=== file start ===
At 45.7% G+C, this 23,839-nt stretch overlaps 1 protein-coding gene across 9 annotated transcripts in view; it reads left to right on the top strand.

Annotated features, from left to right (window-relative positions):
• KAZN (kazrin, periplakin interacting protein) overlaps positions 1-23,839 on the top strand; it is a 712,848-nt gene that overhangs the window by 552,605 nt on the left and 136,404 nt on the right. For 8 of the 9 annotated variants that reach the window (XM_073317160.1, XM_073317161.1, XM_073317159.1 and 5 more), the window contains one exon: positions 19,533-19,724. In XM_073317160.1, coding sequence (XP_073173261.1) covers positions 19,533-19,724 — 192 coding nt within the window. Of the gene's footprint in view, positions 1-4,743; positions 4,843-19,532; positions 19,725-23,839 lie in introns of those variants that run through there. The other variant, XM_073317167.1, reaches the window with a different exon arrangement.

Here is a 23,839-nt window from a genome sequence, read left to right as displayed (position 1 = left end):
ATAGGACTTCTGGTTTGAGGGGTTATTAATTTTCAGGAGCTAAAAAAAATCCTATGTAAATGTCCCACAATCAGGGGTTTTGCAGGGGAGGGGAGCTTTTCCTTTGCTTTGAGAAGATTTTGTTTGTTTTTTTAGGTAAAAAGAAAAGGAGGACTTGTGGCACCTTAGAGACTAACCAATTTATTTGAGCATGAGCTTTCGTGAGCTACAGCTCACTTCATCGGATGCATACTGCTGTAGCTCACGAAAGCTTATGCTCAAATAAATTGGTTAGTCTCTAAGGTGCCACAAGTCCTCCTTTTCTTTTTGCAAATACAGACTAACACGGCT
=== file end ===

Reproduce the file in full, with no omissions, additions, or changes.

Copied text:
At 45.7% G+C, this 23,839-nt stretch overlaps 1 protein-coding gene across 9 annotated transcripts in view; it reads left to right on the top strand.

Annotated features, from left to right (window-relative positions):
• KAZN (kazrin, periplakin interacting protein) overlaps positions 1-23,839 on the top strand; it is a 712,848-nt gene that overhangs the window by 552,605 nt on the left and 136,404 nt on the right. For 8 of the 9 annotated variants that reach the window (XM_073317160.1, XM_073317161.1, XM_073317159.1 and 5 more), the window contains one exon: positions 19,533-19,724. In XM_073317160.1, coding sequence (XP_073173261.1) covers positions 19,533-19,724 — 192 coding nt within the window. Of the gene's footprint in view, positions 1-4,743; positions 4,843-19,532; positions 19,725-23,839 lie in introns of those variants that run through there. The other variant, XM_073317167.1, reaches the window with a different exon arrangement.

Here is a 23,839-nt window from a genome sequence, read left to right as displayed (position 1 = left end):
ATAGGACTTCTGGTTTGAGGGGTTATTAATTTTCAGGAGCTAAAAAAAATCCTATGTAAATGTCCCACAATCAGGGGTTTTGCAGGGGAGGGGAGCTTTTCCTTTGCTTTGAGAAGATTTTGTTTGTTTTTTTAGGTAAAAAGAAAAGGAGGACTTGTGGCACCTTAGAGACTAACCAATTTATTTGAGCATGAGCTTTCGTGAGCTACAGCTCACTTCATCGGATGCATACTGCTGTAGCTCACGAAAGCTTATGCTCAAATAAATTGGTTAGTCTCTAAGGTGCCACAAGTCCTCCTTTTCTTTTTGCAAATACAGACTAACACGGCT